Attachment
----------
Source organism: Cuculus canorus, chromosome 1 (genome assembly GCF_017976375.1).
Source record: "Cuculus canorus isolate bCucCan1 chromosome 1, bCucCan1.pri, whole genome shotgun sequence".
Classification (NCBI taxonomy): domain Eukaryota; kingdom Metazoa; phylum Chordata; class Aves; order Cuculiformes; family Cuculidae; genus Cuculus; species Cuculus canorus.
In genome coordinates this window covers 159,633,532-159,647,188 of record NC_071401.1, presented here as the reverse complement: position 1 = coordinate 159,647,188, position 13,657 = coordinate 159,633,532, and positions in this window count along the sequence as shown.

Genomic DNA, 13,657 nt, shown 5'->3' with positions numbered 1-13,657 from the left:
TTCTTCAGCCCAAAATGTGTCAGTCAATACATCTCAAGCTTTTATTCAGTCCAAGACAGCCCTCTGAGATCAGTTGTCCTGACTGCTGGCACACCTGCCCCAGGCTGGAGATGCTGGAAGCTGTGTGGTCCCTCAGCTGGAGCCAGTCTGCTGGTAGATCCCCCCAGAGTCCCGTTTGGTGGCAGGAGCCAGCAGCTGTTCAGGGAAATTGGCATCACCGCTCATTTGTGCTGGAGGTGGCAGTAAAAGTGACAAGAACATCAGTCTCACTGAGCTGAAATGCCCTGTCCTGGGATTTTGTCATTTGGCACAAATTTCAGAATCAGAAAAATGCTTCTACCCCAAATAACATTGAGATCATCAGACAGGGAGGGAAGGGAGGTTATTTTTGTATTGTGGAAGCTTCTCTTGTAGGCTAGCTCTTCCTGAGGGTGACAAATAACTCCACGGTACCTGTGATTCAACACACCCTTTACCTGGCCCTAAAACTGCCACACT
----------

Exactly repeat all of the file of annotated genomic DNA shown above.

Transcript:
Source organism: Cuculus canorus, chromosome 1 (genome assembly GCF_017976375.1).
Source record: "Cuculus canorus isolate bCucCan1 chromosome 1, bCucCan1.pri, whole genome shotgun sequence".
Classification (NCBI taxonomy): domain Eukaryota; kingdom Metazoa; phylum Chordata; class Aves; order Cuculiformes; family Cuculidae; genus Cuculus; species Cuculus canorus.
In genome coordinates this window covers 159,633,532-159,647,188 of record NC_071401.1, presented here as the reverse complement: position 1 = coordinate 159,647,188, position 13,657 = coordinate 159,633,532, and positions in this window count along the sequence as shown.

Genomic DNA, 13,657 nt, shown 5'->3' with positions numbered 1-13,657 from the left:
TTCTTCAGCCCAAAATGTGTCAGTCAATACATCTCAAGCTTTTATTCAGTCCAAGACAGCCCTCTGAGATCAGTTGTCCTGACTGCTGGCACACCTGCCCCAGGCTGGAGATGCTGGAAGCTGTGTGGTCCCTCAGCTGGAGCCAGTCTGCTGGTAGATCCCCCCAGAGTCCCGTTTGGTGGCAGGAGCCAGCAGCTGTTCAGGGAAATTGGCATCACCGCTCATTTGTGCTGGAGGTGGCAGTAAAAGTGACAAGAACATCAGTCTCACTGAGCTGAAATGCCCTGTCCTGGGATTTTGTCATTTGGCACAAATTTCAGAATCAGAAAAATGCTTCTACCCCAAATAACATTGAGATCATCAGACAGGGAGGGAAGGGAGGTTATTTTTGTATTGTGGAAGCTTCTCTTGTAGGCTAGCTCTTCCTGAGGGTGACAAATAACTCCACGGTACCTGTGATTCAACACACCCTTTACCTGGCCCTAAAACTGCCACACT